On March 15 Turkey’s Savunma Sanayii Baskanligi (SSB, Presidency of Defense Industries) announced that two “green” Bombardier Global 6000s had been delivered to the facilities of Turkish Aerospace to undergo modification to the Hava SOJ (air stand-off jammer) configuration. Some early graphics had depicted the system hosted on a Gulfstream platform.
On arrival, the aircraft were inspected by the SSB’s chairman, Ismail Demir, along with officials from the Turkish air force, Bombardier, Turkish Aerospace, and Aselsan—the electronics company that is prime contractor for the program. Aselsan was awarded the contract for four Hava SOJ aircraft on August 9, 2018, with the first to be delivered to Turkish Air Forces Command in 2023. A joint venture was formed with Turkish Aerospace to undertake the conversion work.
In common with other Global 6000 modifications, such as the Saab GlobalEye and Project Dolphin aircraft for the UAE, the Hava SOJ conversion requires extensive airframe modifications to add large sensor fairings. The aircraft is intended to provide a remote electronic support/electronic attack (ED/ET in Turkish nomenclature) capability, and will be equipped with a comprehensive ESM (electronic support measures) suite to detect and locate hostile radar transmissions and communications, and a powerful jamming suite to deceive and jam those emissions. In service, he aircraft is primarily intended to operate from stand-off range to suppress enemy air defenses and protect tactical aircraft during operations.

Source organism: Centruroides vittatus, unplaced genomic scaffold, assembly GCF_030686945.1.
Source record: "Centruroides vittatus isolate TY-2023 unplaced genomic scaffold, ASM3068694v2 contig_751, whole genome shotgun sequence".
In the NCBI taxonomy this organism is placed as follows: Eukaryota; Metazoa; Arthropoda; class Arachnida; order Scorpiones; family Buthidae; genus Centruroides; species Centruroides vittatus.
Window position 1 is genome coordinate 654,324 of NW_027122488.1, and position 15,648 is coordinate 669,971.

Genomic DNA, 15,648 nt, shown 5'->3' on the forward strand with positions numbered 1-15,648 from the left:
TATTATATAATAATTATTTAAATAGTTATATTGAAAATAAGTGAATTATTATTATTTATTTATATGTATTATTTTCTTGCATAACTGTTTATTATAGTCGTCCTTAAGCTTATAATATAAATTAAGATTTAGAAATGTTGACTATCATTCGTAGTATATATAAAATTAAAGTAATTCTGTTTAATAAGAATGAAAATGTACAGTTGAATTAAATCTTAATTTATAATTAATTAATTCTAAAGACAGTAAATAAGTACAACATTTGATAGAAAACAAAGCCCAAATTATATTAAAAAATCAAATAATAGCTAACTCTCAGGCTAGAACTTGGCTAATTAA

Aselsan’s electronics system for the Hava SOJ draws on the company’s work with the Koral/Kara SOJ land-based electronic support/attack suite that is mounted on two heavy vehicles. All of the systems are being developed in-country, and are claimed to be state-of-the-art. “We aim that the systems we will build will have much more advanced elements than the systems used in various countries around the world,” commented Demir during the welcoming event for the two aircraft.